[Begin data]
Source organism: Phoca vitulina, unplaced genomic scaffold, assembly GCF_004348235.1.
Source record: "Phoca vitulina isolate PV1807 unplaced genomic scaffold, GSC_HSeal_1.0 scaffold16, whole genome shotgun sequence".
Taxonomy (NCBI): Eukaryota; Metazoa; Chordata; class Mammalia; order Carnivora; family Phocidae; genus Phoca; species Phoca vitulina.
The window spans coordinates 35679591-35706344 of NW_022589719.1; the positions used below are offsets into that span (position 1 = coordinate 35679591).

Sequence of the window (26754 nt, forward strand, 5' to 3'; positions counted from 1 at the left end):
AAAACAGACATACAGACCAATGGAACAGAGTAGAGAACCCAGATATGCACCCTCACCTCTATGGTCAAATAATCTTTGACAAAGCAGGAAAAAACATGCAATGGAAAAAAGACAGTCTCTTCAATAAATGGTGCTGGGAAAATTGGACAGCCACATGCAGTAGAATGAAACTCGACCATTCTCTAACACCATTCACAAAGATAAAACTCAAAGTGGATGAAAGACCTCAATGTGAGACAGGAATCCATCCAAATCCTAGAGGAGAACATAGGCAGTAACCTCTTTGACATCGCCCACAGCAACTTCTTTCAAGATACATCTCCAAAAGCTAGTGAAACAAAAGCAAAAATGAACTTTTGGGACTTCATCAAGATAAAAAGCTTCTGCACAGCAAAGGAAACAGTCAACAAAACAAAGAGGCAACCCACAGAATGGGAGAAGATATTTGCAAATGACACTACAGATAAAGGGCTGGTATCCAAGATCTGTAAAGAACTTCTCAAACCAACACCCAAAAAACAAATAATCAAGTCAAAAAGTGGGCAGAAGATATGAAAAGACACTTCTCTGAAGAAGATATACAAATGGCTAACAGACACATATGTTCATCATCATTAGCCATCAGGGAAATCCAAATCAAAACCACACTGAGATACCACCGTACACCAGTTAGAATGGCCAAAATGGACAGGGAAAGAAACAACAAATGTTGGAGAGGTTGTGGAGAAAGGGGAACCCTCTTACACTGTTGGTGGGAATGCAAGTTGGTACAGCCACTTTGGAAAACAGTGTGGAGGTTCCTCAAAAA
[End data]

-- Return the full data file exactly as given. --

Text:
Source organism: Phoca vitulina, unplaced genomic scaffold, assembly GCF_004348235.1.
Source record: "Phoca vitulina isolate PV1807 unplaced genomic scaffold, GSC_HSeal_1.0 scaffold16, whole genome shotgun sequence".
Taxonomy (NCBI): Eukaryota; Metazoa; Chordata; class Mammalia; order Carnivora; family Phocidae; genus Phoca; species Phoca vitulina.
The window spans coordinates 35679591-35706344 of NW_022589719.1; the positions used below are offsets into that span (position 1 = coordinate 35679591).

Sequence of the window (26754 nt, forward strand, 5' to 3'; positions counted from 1 at the left end):
AAAACAGACATACAGACCAATGGAACAGAGTAGAGAACCCAGATATGCACCCTCACCTCTATGGTCAAATAATCTTTGACAAAGCAGGAAAAAACATGCAATGGAAAAAAGACAGTCTCTTCAATAAATGGTGCTGGGAAAATTGGACAGCCACATGCAGTAGAATGAAACTCGACCATTCTCTAACACCATTCACAAAGATAAAACTCAAAGTGGATGAAAGACCTCAATGTGAGACAGGAATCCATCCAAATCCTAGAGGAGAACATAGGCAGTAACCTCTTTGACATCGCCCACAGCAACTTCTTTCAAGATACATCTCCAAAAGCTAGTGAAACAAAAGCAAAAATGAACTTTTGGGACTTCATCAAGATAAAAAGCTTCTGCACAGCAAAGGAAACAGTCAACAAAACAAAGAGGCAACCCACAGAATGGGAGAAGATATTTGCAAATGACACTACAGATAAAGGGCTGGTATCCAAGATCTGTAAAGAACTTCTCAAACCAACACCCAAAAAACAAATAATCAAGTCAAAAAGTGGGCAGAAGATATGAAAAGACACTTCTCTGAAGAAGATATACAAATGGCTAACAGACACATATGTTCATCATCATTAGCCATCAGGGAAATCCAAATCAAAACCACACTGAGATACCACCGTACACCAGTTAGAATGGCCAAAATGGACAGGGAAAGAAACAACAAATGTTGGAGAGGTTGTGGAGAAAGGGGAACCCTCTTACACTGTTGGTGGGAATGCAAGTTGGTACAGCCACTTTGGAAAACAGTGTGGAGGTTCCTCAAAAA